The Latest From Iran

Photo by flickr user <a href="http://www.flickr.com/photos/fhashemi/">.faramarz</a> used under a <a href="http://www.creativecommons.org">Creative Commons</a> license.

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In the wake of continuing mass protests over Friday’s elections that many reasonable people have concluded were stolen, the resolve of the Iranian powers that be seems to be faltering. Reversing his earlier proclamations calling President Mahmoud Ahmadinejad’s win a “divine assessment,” Ayatollah Ali Khamenei, Iran’s supreme leader, has called for an investigation into the results. PressTV, the Iranian state-run television network, is now covering the protests sympathetically. You may think that the call for an investigation is just a sop to protesters. But the change in state television coverage is certainly relevant. Via Laura Rozen, we hear this:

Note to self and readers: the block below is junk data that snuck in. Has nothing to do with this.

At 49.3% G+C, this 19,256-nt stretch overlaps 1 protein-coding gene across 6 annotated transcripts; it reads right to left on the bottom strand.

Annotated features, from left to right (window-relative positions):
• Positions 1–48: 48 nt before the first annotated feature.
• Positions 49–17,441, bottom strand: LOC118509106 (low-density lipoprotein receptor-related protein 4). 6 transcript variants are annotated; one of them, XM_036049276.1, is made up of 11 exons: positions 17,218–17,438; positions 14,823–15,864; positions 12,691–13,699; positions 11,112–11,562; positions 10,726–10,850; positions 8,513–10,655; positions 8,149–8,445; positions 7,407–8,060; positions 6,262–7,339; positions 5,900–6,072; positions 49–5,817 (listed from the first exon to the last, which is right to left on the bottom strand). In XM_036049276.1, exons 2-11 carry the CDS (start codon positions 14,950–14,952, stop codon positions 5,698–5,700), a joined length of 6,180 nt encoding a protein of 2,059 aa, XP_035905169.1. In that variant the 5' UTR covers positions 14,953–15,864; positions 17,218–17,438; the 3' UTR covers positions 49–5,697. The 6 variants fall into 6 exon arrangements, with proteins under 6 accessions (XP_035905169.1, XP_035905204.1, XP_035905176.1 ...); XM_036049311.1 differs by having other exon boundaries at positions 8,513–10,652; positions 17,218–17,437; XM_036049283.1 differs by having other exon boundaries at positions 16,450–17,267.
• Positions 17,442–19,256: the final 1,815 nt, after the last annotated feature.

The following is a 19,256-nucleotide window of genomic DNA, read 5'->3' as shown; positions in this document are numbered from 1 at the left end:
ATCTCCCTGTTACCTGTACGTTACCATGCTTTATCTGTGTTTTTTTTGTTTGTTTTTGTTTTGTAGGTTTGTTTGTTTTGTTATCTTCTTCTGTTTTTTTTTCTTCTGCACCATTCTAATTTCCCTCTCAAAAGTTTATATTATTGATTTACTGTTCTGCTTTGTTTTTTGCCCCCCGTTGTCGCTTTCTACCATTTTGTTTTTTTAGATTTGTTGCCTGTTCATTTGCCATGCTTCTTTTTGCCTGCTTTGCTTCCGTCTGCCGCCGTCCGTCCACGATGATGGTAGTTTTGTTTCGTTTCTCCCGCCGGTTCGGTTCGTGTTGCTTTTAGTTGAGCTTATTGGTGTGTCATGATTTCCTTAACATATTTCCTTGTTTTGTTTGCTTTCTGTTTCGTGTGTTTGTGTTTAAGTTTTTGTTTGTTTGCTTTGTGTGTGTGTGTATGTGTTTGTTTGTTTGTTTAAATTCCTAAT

[The National Iranian American Council’s] Trita Parsi told NPR’s Washington affiliate Monday he thinks the momentum is starting to shift in favor of those contesting the elections results. Among the signs: the Guardian Council said it would delay certification for ten days, and Khamenei’s order for an examination of the elections results seeming to relax police crackdown on demonstrators that had been occurring. The ultimate outcome is uncertain at this point, Parsi said.

At this stage, uncertainty is good news. It’s definitely better than the certainty of an Ahmadinejad re-election. David Corn worries that Iran may only have half an opposition. If that’s right, we’re about to see how far half an opposition can go.

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